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Couple Debates Paying Off Their Mortgage Early Skip to content

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Should This Couple Say 'I Do' to Paying Off Mortgage Early?

They disagree about carrying their home loan into retirement

Dr. Dawn Anderson and Stuart Squire in their home in Charlottesville VA

AARP

Dawn Anderson, 50, and Stuart Squire, 60

The problem

En español | Is the key to a secure retirement a paid-off mortgage? That was the question Dawn Anderson, a math tutor in Charlottesville, Virginia, and her partner, builder Stuart Squire, had for me. Their combined income of $200,000 makes the $2,367 monthly payment on their new townhome easy to cover. But Dawn has gotten worried about their $363,000 mortgage balance and wants to prepay an extra $1,400 each month.

This is a math problem but also a relationship issue. So what's the solution?

"We have to pay this off so there will be a roof over our heads,” she says. Stuart disagrees. “I'm 60,” he notes. “I obviously took out the loan without expecting to pay it off.” 

The advice

To counsel the couple, I turned to trusted help: financial adviser Gary Schatsky in New York City and financial therapists Amanda Clayman in Los Angeles and Maggie Baker in Philadelphia.

Based on the numbers, I told Dawn and Stuart, speeding up their mortgage payments should be a low priority. Here's why: Thanks in part to the mortgage-interest tax deduction, their effective interest rate is roughly 3 percent. That means paying off the mortgage gives them a 3 percent guaranteed return on their money.

In contrast, an investment in a diversified portfolio — say, a balanced mutual fund that's 60 percent in stocks and 40 percent in bonds — though it's not guaranteed, could reasonably be expected to grow 6 percent over time. Paying that extra $1,400 a month toward the mortgage would save the couple nearly $140,000 in interest. And investing that money instead would give them the chance to amass $280,000 in their retirement accounts. Once they retire, when they'll have to pull money out for the mortgage, they'll likely pay a lower tax rate.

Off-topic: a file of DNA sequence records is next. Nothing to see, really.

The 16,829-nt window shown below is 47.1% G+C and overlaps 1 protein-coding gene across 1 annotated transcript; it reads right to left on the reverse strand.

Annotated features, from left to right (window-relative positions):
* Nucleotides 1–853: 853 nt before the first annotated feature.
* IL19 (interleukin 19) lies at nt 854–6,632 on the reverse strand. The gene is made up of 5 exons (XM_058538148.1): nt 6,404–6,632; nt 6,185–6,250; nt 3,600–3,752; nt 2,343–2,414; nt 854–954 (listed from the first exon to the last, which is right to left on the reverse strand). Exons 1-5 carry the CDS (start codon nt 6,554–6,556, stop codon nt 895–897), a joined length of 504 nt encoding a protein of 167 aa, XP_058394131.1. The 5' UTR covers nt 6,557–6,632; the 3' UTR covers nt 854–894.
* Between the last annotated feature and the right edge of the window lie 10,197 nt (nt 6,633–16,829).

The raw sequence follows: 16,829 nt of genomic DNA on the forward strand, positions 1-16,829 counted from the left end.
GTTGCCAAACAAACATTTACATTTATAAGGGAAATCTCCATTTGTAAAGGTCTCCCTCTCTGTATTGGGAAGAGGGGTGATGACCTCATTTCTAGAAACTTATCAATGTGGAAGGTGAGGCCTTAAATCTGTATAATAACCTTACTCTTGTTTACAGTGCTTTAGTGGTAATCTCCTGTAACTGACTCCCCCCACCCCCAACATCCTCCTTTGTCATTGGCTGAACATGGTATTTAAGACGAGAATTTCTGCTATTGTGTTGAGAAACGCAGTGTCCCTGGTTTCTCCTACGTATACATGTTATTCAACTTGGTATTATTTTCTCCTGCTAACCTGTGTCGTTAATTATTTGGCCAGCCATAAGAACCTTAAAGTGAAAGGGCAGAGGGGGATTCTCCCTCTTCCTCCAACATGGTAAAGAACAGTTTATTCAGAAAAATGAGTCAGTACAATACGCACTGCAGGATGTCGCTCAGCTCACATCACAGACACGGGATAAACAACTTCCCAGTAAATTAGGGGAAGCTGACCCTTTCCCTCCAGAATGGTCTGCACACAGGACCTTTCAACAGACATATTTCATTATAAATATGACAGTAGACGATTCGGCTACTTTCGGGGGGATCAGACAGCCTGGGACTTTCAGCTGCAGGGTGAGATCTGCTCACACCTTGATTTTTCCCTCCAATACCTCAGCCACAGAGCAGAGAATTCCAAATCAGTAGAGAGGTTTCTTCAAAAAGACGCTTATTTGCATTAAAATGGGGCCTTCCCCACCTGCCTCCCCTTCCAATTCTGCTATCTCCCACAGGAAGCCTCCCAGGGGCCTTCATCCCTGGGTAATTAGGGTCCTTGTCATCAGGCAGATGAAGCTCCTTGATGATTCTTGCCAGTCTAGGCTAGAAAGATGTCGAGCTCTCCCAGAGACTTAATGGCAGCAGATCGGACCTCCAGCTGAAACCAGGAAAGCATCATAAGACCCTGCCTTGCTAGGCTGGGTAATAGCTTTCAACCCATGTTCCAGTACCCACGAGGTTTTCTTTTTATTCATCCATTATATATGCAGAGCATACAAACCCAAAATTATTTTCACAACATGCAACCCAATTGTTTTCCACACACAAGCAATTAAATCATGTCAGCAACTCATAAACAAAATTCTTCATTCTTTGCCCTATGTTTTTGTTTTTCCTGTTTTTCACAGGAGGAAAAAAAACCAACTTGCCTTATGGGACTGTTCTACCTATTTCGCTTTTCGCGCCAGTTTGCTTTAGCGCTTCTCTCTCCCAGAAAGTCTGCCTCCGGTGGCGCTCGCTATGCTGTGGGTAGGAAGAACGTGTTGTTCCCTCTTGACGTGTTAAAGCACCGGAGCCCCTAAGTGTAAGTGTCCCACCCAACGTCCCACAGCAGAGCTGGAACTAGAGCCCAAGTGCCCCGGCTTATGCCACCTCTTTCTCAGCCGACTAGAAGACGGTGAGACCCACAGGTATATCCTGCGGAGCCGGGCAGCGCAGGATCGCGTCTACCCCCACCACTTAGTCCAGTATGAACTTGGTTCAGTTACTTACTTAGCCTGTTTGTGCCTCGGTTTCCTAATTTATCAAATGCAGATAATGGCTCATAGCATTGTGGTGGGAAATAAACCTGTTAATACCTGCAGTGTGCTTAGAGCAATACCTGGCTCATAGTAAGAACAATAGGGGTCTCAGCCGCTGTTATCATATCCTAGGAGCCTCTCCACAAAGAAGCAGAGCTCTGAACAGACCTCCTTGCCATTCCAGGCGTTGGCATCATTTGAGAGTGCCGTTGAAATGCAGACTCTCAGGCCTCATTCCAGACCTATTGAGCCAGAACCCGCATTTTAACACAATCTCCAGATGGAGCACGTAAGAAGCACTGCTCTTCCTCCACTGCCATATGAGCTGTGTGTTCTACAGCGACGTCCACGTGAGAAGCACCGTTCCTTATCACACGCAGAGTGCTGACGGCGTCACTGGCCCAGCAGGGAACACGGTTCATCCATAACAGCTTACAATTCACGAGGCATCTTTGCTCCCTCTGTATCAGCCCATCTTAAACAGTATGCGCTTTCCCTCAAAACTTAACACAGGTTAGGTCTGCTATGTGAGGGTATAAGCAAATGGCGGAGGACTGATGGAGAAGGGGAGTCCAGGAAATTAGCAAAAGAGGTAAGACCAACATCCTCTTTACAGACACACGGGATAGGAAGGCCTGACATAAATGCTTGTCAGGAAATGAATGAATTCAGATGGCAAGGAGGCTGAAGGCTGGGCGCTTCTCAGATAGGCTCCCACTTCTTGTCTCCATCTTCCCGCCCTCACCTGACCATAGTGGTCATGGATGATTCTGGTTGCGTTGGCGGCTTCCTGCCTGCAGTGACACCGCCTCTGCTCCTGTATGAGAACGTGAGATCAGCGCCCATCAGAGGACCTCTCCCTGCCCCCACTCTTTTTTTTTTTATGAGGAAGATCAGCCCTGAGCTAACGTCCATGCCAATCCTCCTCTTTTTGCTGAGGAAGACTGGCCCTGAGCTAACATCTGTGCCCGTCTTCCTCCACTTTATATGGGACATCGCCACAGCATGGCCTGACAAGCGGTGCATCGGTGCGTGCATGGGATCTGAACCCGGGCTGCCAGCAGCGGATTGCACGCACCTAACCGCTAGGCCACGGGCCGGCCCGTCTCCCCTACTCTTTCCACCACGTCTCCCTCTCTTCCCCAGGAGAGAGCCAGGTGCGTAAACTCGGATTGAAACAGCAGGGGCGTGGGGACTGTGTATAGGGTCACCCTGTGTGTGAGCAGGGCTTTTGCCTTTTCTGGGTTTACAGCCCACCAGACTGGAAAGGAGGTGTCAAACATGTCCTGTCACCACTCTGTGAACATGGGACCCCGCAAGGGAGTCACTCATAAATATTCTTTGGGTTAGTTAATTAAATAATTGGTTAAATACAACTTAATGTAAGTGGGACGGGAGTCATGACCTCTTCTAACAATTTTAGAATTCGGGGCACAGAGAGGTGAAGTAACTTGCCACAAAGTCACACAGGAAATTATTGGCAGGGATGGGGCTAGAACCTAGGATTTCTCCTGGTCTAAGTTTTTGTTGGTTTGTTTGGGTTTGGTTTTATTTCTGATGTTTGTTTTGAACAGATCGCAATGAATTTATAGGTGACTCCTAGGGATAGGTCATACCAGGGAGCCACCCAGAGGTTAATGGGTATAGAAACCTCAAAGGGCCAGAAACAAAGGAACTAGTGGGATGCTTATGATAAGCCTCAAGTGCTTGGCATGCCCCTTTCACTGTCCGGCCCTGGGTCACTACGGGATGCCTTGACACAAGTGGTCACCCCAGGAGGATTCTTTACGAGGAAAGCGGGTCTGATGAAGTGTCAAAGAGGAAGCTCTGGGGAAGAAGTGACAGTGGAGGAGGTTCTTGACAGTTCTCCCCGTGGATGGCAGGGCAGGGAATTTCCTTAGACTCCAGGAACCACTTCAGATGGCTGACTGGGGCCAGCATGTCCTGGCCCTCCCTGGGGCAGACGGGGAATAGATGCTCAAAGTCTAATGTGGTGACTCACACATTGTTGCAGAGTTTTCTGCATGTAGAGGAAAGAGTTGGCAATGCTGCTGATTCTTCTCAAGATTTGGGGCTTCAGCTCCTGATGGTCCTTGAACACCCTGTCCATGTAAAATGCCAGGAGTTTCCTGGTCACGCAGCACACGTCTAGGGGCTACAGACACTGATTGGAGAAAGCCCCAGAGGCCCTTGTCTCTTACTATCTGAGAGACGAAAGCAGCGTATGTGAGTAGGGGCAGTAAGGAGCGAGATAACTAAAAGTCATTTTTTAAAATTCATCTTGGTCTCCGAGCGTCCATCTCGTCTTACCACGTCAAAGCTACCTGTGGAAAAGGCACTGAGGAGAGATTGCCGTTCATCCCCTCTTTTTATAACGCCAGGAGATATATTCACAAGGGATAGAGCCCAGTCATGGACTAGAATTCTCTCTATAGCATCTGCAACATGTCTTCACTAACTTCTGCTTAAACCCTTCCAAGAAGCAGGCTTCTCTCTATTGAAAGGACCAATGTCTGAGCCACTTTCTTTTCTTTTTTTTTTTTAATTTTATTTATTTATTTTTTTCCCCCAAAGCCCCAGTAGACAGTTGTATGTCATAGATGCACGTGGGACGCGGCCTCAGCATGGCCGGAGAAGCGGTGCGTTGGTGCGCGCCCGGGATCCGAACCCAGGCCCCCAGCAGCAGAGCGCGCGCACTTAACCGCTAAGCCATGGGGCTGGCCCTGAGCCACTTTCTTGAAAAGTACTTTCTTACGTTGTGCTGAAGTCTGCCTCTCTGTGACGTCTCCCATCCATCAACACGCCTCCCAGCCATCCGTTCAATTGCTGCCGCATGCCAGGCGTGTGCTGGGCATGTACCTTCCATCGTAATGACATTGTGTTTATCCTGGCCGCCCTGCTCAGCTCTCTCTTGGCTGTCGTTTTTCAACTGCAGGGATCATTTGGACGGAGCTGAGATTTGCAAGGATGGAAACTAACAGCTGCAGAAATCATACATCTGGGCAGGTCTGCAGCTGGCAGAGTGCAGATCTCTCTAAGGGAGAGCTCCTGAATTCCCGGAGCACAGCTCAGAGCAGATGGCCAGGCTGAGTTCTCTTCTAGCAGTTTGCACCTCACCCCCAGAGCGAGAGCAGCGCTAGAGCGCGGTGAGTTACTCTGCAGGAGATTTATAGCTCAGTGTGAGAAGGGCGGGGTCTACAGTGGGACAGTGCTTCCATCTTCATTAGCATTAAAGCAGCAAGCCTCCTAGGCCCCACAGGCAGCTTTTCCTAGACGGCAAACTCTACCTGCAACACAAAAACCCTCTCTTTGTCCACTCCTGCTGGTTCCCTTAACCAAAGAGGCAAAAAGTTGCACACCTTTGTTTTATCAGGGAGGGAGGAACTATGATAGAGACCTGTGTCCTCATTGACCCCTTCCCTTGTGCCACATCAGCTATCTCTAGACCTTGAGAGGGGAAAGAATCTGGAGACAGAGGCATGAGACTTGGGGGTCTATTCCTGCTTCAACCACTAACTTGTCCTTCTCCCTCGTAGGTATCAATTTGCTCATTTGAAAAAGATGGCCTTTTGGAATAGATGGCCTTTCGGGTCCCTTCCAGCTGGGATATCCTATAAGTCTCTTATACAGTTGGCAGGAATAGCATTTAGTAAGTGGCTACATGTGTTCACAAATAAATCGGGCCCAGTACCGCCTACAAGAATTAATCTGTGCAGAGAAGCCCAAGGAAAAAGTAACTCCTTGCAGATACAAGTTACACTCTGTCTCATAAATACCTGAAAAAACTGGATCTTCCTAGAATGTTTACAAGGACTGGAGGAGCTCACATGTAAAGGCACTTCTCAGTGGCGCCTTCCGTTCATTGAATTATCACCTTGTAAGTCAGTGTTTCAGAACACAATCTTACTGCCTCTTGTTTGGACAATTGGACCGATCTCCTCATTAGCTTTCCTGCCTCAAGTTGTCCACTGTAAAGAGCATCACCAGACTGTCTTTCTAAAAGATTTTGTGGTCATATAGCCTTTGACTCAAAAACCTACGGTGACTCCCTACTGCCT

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But the math doesn't solve Dawn's worries. So I suggest that Dawn think about what she really fears. Is it feeling helpless because money won't be coming in? Is it the chance that they'll lose money if they invest it? I tell both of them to spend time together going over the numbers.

I also check that there's a plan in place should they break up, or if either of them dies. There is. Dawn made sure they got wills and other relevant paperwork when they bought the house. “If something happens to Stuart, everything goes to me, and vice versa,” she says.

The outcome

When I first followed up with the couple, Dawn still favored paying off the mortgage first. Why? She didn't like investing's uncertain returns. Seeing their mortgage balance drop when they made an extra payment one month felt great. What's more, the townhome is the one asset that ties them together. “Everything else is so separate,” she observes. “This feels like it's a team project.” Stuart, though, was still not inclined to hurry to pay.

In the end, Dawn and Stuart agreed not to speed up payments. The numbers won out. But so did the couple's relationship. “Our process together and what Stuart and I have been able to examine and explore together have been extremely enlightening and empowering,” Dawn says. “That has been the key takeaway for me.”

Want Jean Chatzky’s help in sorting out a financial problem? Send an email to rescue@aarp.org

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